- Encourage appropriate professional help
- Encourage self-help and other support strategies
Certified Mental Health First Aid instructors provide a list of community healthcare providers and national resources, support groups, and online tools for mental health and addictions treatment and support. All trainees receive a program manual to compliment the course material.
Mental Health First Aid was introduced in the U.S. in 2008 and, to date, hundreds of thousands of people from all 50 states, the District of Columbia, and Puerto Rico have taken the course. The course is offered to a variety of audiences, including hospital staff, employers and business leaders, faith communities, and law enforcement. Approximately 400 people are being trained each day with that number expected to increase.
In 2012, Youth Mental Health First Aid was introduced to prepare trainees to help youth ages 12-18 that may be developing or experiencing a mental health challenge. And in 2014 two specialized versions were introduced, Mental Health First Aid for Veterans and Mental Health First Aid for First Responders.
Mental Health First Aid was included in the President’s plan to reduce gun violence and increase access to mental health services. In 2014 Congress appropriated $15 million to SAMHSA for training teachers and school personnel in the youth version of Mental Health first Aid; and another $15 million is included in the President’s 2015 budget proposal. The Mental Health First Aid Act (S.153/H.R. 274) has broad bi-partisan support and would authorize $20 million annually for training the American public. Fifteen states have made Mental Health First Aid a priority, appropriating state funds including Texas that has allocated $5 million.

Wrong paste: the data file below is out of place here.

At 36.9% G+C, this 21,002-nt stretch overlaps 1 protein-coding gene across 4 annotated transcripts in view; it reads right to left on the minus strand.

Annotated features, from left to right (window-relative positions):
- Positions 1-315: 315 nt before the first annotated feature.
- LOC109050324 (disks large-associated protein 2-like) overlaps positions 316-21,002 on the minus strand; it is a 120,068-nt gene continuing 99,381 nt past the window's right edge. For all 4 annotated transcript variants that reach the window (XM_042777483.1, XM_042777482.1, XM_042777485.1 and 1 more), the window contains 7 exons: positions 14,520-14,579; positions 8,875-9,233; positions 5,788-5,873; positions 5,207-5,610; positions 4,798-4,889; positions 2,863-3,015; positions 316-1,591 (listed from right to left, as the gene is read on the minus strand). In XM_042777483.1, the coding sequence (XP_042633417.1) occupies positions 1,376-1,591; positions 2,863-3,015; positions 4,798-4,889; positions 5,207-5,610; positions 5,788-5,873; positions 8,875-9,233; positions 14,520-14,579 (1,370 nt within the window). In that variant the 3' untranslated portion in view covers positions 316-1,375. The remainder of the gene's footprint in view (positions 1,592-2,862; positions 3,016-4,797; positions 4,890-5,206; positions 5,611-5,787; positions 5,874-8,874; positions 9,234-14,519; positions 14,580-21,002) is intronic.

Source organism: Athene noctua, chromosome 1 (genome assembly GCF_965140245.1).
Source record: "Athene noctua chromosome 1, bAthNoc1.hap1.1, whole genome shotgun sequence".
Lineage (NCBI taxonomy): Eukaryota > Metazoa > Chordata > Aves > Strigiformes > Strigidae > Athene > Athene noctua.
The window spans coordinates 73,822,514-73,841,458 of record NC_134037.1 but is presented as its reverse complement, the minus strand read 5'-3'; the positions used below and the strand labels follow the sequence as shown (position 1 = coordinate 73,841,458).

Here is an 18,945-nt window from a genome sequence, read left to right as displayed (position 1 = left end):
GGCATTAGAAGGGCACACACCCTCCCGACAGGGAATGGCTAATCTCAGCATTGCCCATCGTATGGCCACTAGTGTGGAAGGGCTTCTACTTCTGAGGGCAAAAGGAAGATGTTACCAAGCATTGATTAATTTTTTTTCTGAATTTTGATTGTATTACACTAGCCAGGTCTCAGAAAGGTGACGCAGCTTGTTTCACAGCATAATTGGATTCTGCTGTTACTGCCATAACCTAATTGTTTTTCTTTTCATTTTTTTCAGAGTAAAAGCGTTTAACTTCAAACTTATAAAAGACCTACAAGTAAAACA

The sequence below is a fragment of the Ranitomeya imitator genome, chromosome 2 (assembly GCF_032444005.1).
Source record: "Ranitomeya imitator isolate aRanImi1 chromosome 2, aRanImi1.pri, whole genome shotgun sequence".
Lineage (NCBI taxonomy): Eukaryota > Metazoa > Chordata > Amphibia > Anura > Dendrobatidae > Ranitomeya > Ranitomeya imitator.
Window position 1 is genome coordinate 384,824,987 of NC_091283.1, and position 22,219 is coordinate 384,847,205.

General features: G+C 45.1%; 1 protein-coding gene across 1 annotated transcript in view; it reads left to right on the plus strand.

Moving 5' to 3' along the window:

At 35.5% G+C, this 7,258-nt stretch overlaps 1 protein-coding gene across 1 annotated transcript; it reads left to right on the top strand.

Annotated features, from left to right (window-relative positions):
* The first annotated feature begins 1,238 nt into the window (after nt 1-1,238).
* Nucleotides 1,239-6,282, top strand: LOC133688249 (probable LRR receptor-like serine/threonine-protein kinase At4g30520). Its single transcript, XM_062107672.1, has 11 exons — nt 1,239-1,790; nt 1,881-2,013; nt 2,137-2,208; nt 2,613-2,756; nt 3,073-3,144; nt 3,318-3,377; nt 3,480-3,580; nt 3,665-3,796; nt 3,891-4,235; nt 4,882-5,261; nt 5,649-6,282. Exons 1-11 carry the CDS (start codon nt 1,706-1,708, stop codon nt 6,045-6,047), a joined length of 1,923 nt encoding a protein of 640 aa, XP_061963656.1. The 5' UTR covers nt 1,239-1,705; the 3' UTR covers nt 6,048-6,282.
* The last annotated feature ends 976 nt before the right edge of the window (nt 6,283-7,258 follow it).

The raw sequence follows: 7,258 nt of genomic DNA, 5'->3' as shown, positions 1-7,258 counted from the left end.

For more information or to register for Mental Health First Aid in Litchfield County, please contact MHC Community Educator, Valerie English Cooper at 860-471-6715 or VEnglishCooper@mhconn.org or MHC Recovery & Wellness Coordinator, Lyne Stokes at 860-593-4785, ext. 211 or email LStokes@mhconn.org. For additional information on Mental Health First Aid USA, please visit www.MentalHealthFirstAid.org.
about mental health
Mental health and wellness are integral to whole health. However, it is not uncommon for people to experience times in their lives or in the lives of their loved ones when optimal mental health is unattainable. In fact, one in four people will experience a mental illness sometime during their life.
Assist with administrative tasks and external correspondence designed to educate the community about mental health issues, as well as other volunteer positions at our organization.